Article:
“The point of cities is multiplicity of choice,” said Jane Jacobs, the champion of cities who penned the breakthrough 1961 critique of urban renewal, The Death and Life of Great American Cities. We think it’s a good idea to give a multiplicity of people who are interested in the future of cities opportunities to learn about it and do something about it. That’s why we’re conducting a virtual Smarter Cities event on Feb. 23 (10:30 a.m. to 3 p.m., Eastern U.S. Time) as we mentioned here on this blog a few days ago.
This Smarter Cities phenomenon is really taking off. We’ve held major terrestrial events in Berlin and New York, and plan another in Shanghai this summer. We’ve also staged dozens of mini-events in cities throughout the world. So going online is an obvious next step. Anybody who wants to participate is welcome. Register on ibm.com.
The event will start off with a handful of speeches delivered by government and business leaders who are up to their elbows in making cities work better. They include Bev Perdue, governor of North Carolina, and Joseph Rigby, chairman of utility giant Pepco Holdings. Our own Bridget van Kralingen, IBM general manager, North America, will launch the event with an update on our Smarter Planet initiative. (One tidbit: A little more than a year after launching the initiative, we have 1200 partnerships with clients worldwide–a faster uptake than we expected.) Gov. Purdue will talk about a test project in Charlotte aimed at revolutionizing the way highways are built. Using a public-private partnership model, North Carolina is teaming up with developers who will not only perform the design and construction of the new highway sections, but will invest some of their own money, as well. If this approach works in Charlotte, Perdue plans on rolling it out across the state.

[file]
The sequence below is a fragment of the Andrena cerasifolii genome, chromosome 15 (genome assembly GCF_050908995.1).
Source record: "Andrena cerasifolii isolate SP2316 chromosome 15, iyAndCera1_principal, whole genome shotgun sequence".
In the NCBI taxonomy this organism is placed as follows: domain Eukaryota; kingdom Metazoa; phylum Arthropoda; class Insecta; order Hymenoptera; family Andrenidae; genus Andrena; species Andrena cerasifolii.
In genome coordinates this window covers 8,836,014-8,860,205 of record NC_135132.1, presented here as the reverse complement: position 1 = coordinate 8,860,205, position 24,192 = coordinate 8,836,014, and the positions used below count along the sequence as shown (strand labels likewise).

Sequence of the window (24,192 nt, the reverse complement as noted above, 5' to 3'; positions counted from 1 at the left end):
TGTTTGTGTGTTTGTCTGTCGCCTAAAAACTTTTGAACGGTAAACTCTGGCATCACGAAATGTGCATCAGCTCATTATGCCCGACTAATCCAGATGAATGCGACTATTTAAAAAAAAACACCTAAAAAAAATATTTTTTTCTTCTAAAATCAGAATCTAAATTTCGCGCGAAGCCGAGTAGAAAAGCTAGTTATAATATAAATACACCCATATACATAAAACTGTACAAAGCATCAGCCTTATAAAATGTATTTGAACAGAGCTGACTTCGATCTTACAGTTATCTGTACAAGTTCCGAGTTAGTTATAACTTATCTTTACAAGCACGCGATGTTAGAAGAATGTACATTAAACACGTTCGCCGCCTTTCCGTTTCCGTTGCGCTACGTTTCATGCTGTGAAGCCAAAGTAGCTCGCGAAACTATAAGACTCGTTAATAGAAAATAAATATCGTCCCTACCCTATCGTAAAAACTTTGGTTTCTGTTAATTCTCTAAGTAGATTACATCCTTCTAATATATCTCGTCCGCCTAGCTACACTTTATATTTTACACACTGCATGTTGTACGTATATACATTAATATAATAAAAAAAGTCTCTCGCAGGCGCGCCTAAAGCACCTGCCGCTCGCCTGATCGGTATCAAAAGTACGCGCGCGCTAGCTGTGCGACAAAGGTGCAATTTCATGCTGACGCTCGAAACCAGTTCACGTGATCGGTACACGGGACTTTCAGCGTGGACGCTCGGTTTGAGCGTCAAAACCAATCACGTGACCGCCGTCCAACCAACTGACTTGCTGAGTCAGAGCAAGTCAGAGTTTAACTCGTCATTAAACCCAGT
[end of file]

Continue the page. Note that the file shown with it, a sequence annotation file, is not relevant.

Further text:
After a lunch break (you’re on your own for that), there will be breakout sessions focusing on education, public safety, transportation, government, energy, and healthcare. As somebody who attended university in Pittsburgh, I’m particularly interested in hearing from Dr. Daniel Martich, the chief medical information officer at the University of Pittsburgh Medical Center. UPMC is reinventing itself as a laboratory for innovations in healthcare technology and new approaches to delivering care.
For participants, there will be plenty of opportunities to weigh in. There will be a question-and-answer session after the major addresses and interactive discussions during each breakout panel. Participants will type their comments and questions on their computers.
Who knows, maybe the next Jane Jacobs will emerge out of one of these events. The pool of brainpower is certainly getting big enough to make that possible.